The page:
• less than 10 psi in one minute for single vehicles and less than 15 psi in one minute for combination vehicles.
  • None of these are correct
  • less than 3 psi in one minute for single vehicles and less than 4 psi in one minute for combination vehicles.

Test Air Leakage Rate. With the air pressure built up to governor cut-off (120-140 psi), shut off the engine, chock your wheels (if necessary), release the parking brake (all vehicles) and the tractor parking valve (combination vehicle), and fully apply the foot brake. Hold the foot brake for one minute. Check the air gauge to see if the air pressure drops more than 3 pounds in one minute (single vehicle) or 4 pounds in one minute (combination vehicle).

There are two tests for air leakage. One test uses the foot brake, the other does not.

Remember these numbers:

1) Testing without using the foot brake, the pressure can only drop 2 psi for single vehicles, 3 psi for combination vehicles.

2) Testing with the foot brake, the pressure can only drop 3 psi for single vehicles, 4 psi for combination vehicles

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Question #281 (3 of 5)

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When testing the service brakes, you wait for normal air pressure, release the parking brake, move the vehicle forward slowly (about 5 mph) and apply the brakes firmly using the brake pedal. What are you checking for?

  • Make sure the ABS light flashes on and off while you're pressing the brake pedal. If the light is not flashing, something is wrong with the service brakes
  • The vehicle should not stop unless you're using the trailer hand valve
  • You should have a delay of 2 - 3 seconds from the time you hit the foot brake until you feel the brakes grab. Any sooner than this and the brakes are out of adjustment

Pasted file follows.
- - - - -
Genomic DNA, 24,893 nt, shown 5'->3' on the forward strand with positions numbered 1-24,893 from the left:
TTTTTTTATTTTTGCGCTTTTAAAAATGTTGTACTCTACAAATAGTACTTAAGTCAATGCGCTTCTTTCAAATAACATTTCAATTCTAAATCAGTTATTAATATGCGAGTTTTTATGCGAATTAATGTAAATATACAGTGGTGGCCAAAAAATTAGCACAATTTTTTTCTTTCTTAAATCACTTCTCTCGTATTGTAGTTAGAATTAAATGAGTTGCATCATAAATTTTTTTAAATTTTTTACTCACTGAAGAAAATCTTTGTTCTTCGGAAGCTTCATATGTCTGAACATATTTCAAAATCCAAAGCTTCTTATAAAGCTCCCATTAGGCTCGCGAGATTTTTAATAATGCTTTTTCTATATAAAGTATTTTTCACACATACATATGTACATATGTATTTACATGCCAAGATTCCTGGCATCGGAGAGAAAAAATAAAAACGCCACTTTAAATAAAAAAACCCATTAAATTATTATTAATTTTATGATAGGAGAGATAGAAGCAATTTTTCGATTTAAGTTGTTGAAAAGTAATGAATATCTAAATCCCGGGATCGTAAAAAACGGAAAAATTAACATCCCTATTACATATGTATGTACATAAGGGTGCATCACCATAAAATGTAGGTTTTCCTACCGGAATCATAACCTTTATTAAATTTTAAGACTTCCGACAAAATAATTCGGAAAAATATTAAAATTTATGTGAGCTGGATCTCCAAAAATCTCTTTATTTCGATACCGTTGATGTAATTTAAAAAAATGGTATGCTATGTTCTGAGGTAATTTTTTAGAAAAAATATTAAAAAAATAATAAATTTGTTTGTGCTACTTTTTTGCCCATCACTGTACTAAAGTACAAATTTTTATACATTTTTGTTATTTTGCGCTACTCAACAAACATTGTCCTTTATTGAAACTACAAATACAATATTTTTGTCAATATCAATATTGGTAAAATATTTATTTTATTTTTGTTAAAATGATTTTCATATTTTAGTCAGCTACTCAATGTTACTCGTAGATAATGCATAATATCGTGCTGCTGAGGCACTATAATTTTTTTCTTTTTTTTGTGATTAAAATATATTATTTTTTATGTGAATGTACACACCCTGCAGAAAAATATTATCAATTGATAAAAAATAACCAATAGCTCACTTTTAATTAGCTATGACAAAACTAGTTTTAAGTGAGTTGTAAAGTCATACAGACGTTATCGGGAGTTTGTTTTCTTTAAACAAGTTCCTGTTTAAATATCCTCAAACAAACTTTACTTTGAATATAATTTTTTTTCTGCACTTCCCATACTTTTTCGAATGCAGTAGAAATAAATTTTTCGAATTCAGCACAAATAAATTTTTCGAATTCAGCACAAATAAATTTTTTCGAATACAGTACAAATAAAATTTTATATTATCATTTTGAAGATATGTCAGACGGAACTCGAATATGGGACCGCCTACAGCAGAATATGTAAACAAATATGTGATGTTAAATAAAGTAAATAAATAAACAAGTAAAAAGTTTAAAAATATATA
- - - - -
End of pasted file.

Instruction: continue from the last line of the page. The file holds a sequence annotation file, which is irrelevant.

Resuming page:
• Any vehicle “pulling” to one side, unusual feel or delayed stopping action

Test Service Brakes. Wait for normal air pressure, release the parking brake, move the vehicle forward slowly (about 5 mph) and apply the brakes firmly using the brake pedal. Note any vehicle “pulling” to one side, unusual feel or delayed stopping action. This test may show you problems, which you otherwise would not know about until you needed the brakes on the road.

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Question #277 (4 of 5)

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Air Leakage Rate Test: With a fully charged air system (typically 125 psi), turn off the engine, release the parking brake (push the button in) and time the air pressure drop. The loss rate should be:

  • less than 3 psi in one minute for single vehicles and less than 4 psi in one minute for combination vehicles.
  • less than 10 psi in one minute for single vehicles and less than 15 psi in one minute for combination vehicles.
  • None of these are correct
  • less than 2 psi in one minute for single vehicles and less than 3 psi in one minute for combination vehicles.

Test Air Leakage Rate. With a fully charged air system (typically 125 psi), turn off the engine, release the parking brake (push the button in) and time the air pressure drop. The loss rate should be less than 2 psi in one minute for single vehicles and less than 3 psi in one minute for combination vehicles.

There are two tests for air leakage. One test uses the foot brake, the other does not.

Remember these numbers:

1) Testing without using the foot brake, the pressure can only drop 2 psi for single vehicles, 3 psi for combination vehicles.

2) Testing with the foot brake, the pressure can only drop 3 psi for single vehicles, 4 psi for combination vehicles

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Question #279 (5 of 5)

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When should the air compressor start and stop pumping?

  • It should start at about 150 psi and stop at about 200 psi.
  • It should start at about 50 psi and stop at about 75 psi.
  • None of these are correct
  • It should start at about 100 psi and stop at about 125 psi.

Check Air Compressor Governor Cut-in and Cut-out Pressures. Pumping by the air compressor should start at about 100 psi and stop at about 125 psi. (Check manufacturer's specifications.) Run the engine at a fast idle. The air governor should cut out the air compressor at about the manufacturer's specified pressure. The air pressure shown by your gauge(s) will stop rising. With the engine idling, step on and off the brake to reduce the air tank pressure. The compressor should cut in at about the manufacturer's specified cut-in pressure. The pressure should begin to rise.